SOUTH AMERICA:

After confirming Los Angeles and Chile spin-offs, Spain’s Primavera Sound has now announced Brazil and Argentina legs for 2022. Primavera’s first Brazil event will be held in Sao Paolo from 31 October to November 6, while its inaugural Argentina festival will take place in Buenos Aires from 7-13 November.

UNITED STATES:

Metallica will livestream their 40th anniversary concerts from San Francisco’s Chase Center on 17 and 19 December. The sets will air on Amazon Music and Prime before becoming available to watch on The Coda Collection/Prime Video Channel.

UNITED KINGDOM:

Scotland music convention Wide Days is returning to Edinburgh as a physical event from 19-21 May 2022, with a conference, one-to-one meetings and live performances. It will also feature a range of informal networking opportunities including guided tours, whisky tasting and exotic soft-drink sampling. As part of the convention, Wide Days will showcase the six emerging Scottish acts, selected for the international talent development programme, presented in partnership with PRS Foundation, which is open to musicians, producers and DJs of any genre who apply via a free application process (deadline 13 January). Tickets for Wide Days are on sale now at a special early bird rate.

UNITED STATES:

Madison Square Garden Entertainment has announced that it will be taking its custom camera technology – being developed for its MSG Sphere venue – to space. The company has received a research award from the Center for the Advancement of Science in Space to leverage the International Space Station (ISS) US National Laboratory to develop and test its ultra-high fidelity, ultra-high-resolution camera system. MSG Entertainment is planning to conduct three missions over the next several years, with the goal of developing a custom MSG Sphere camera system capable of capturing the Earth at a level of detail never before possible.

UNITED KINGDOM:

More than 200 guests attended The Blue Moon Gala at the new Outernet London to celebrate UNICEF’s 75th anniversary. The star-studded, special event, which featured performances from Duran Duran and Arlo Parks, raised £770,000 to help UNICEF continue its work for children around the world. A major new immersive media, music and culture district in London’s West End, Outernet fully opens in 2022, with details to be announced in the new year.

GERMANY:
Billie Eilish was virtually honoured with the German Sustainability Award by astronaut Matthias Maurer (ESA), who was on board the international space station ISS. Singers Joss Stone and Chris de Burgh also received the honorary award at the ceremony in Düsseldorf, which recognises ideas for the future and top achievements in sustainability in the fields of business, research and communities.

UNITED KINGDOM:

UK promoter and venue operator DHP Family has announced two key promotions within the marketing team as it continues its commitment to nurture and develop talent within the company. Anwyn Williams has been promoted to head of marketing, while Matt Newton steps up to become marketing manager.

UNITED STATES:

ASM Global has appointed David Feeley as general manager of the Target Center in Minneapolis. An industry veteran with more than 23 years of experience in event and facility operations, Feeley joins ASM Global following a lengthy stint as an operations executive with MGM Resorts.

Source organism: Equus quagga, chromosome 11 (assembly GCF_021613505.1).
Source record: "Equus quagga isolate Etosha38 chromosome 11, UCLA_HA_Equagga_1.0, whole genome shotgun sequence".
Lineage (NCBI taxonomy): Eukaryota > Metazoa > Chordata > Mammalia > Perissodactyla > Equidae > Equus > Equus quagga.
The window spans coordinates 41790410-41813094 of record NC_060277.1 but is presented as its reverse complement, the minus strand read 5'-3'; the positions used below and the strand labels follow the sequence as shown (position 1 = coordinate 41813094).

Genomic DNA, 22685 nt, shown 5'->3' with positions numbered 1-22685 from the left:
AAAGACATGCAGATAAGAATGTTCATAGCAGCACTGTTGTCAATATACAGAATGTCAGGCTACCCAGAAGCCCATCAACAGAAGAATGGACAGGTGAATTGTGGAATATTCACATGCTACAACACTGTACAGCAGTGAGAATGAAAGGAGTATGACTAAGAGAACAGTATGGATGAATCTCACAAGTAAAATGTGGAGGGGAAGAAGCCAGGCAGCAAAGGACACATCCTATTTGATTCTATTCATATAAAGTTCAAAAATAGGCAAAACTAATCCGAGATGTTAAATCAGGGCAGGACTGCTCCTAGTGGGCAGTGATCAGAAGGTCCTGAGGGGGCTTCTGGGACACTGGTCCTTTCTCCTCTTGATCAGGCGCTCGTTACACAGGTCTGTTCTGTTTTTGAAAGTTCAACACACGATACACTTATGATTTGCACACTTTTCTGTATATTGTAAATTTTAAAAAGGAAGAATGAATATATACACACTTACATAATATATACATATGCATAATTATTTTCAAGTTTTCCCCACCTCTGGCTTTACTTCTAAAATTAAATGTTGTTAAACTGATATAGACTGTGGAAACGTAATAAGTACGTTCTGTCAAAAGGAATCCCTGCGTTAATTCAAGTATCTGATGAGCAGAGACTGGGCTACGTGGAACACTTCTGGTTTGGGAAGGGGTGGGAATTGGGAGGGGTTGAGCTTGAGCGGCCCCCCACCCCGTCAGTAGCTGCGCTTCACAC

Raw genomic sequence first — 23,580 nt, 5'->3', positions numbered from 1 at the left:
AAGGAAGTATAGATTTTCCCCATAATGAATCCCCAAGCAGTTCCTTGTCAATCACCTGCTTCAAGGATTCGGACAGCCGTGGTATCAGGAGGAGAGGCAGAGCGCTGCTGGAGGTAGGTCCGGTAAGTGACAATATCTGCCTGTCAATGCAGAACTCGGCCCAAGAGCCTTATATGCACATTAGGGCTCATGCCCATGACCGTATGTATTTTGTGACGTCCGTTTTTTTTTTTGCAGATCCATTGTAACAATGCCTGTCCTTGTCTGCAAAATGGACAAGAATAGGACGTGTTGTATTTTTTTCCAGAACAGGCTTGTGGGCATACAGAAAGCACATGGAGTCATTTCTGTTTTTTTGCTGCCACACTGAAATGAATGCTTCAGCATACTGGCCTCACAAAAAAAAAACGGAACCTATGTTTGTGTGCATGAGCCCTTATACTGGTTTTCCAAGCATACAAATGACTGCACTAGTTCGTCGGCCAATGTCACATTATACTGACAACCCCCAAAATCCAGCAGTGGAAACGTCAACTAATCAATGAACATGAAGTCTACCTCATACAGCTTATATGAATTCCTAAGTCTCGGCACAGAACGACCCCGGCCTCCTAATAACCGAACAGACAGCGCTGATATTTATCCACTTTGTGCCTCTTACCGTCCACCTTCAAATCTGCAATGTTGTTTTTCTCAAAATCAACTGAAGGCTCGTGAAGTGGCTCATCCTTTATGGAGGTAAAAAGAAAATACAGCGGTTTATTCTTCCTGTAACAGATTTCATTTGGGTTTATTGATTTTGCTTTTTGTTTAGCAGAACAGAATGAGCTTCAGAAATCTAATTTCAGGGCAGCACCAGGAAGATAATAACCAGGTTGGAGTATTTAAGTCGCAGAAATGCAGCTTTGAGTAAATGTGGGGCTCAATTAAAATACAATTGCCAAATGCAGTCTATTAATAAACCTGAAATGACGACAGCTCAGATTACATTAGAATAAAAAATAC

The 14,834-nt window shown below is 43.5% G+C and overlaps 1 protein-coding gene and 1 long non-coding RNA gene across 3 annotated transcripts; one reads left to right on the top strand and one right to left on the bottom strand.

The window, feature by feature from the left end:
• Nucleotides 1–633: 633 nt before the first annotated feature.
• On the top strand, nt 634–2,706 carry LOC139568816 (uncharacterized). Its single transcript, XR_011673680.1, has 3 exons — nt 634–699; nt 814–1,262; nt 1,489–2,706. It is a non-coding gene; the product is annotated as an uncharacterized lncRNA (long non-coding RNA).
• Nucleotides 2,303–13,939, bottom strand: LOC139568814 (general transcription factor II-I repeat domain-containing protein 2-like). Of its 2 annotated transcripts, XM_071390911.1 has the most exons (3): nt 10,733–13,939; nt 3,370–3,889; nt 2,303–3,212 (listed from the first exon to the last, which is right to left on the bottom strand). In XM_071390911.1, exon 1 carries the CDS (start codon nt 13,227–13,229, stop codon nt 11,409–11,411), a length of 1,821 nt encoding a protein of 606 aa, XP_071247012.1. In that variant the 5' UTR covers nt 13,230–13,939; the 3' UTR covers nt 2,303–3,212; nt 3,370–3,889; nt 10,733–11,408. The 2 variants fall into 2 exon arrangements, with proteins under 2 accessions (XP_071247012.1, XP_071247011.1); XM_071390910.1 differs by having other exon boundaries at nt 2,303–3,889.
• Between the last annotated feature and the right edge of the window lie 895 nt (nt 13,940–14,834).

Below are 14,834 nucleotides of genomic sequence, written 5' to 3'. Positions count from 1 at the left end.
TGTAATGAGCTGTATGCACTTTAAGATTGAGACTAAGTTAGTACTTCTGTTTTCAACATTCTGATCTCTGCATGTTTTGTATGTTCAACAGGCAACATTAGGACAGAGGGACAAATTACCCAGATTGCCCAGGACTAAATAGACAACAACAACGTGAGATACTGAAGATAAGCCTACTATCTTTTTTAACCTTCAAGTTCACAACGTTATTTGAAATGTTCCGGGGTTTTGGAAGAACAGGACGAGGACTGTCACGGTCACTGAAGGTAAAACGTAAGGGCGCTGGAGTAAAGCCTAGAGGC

UNITED KINGDOM:

London-based online platform GigRealm, which provides an end-to-end solution for organising live music performances, has announced a wide-ranging new partnership with The F-List for Music. Founded by former BASCA CEO Vick Bain, the F-List is the first directory of its kind to feature up-to-date information on UK-based female musicians, songwriters and composers. The new partnership will see GigRealm and The F-List team up to create pathways and opportunities for female musicians in the live music space.

 


Get more stories like this in your inbox by signing up for IQ Index, IQ’s free email digest of essential live music industry news.

Omicron in Europe: Latest restrictions on live music

As markets across Europe step up efforts to combat the new Omicron variant of coronavirus, IQ is endeavouring to update the industry on the most recent restrictions affecting live music across the continent.

Below you’ll find the latest information on certification schemes, social distancing requirements, mask mandates, capacity restrictions and lockdowns affecting key European markets.

Please note that we will aim to keep this article as up-to-date as possible but all information is subject to change. 

To submit an update to this, please get in touch. This article was last updated on 5 January.

Austria
Austria will suspend a lockdown for the unvaccinated during year-end holidays, allowing them to meet in groups of up to 10 on three days around Christmas, as well as New Year’s Eve.

On 12 December, the government ended the three-week lockdown for vaccinated people across most of the country.

The relaxation, which varies from region to region, largely allows for the reopening of theatres, museums and other cultural and entertainment venues. Masks will still be required in public spaces.

Austria is also set to become the first European country to make Covid vaccinations compulsory, with the law due to take effect from 1 February 2022.

Belgium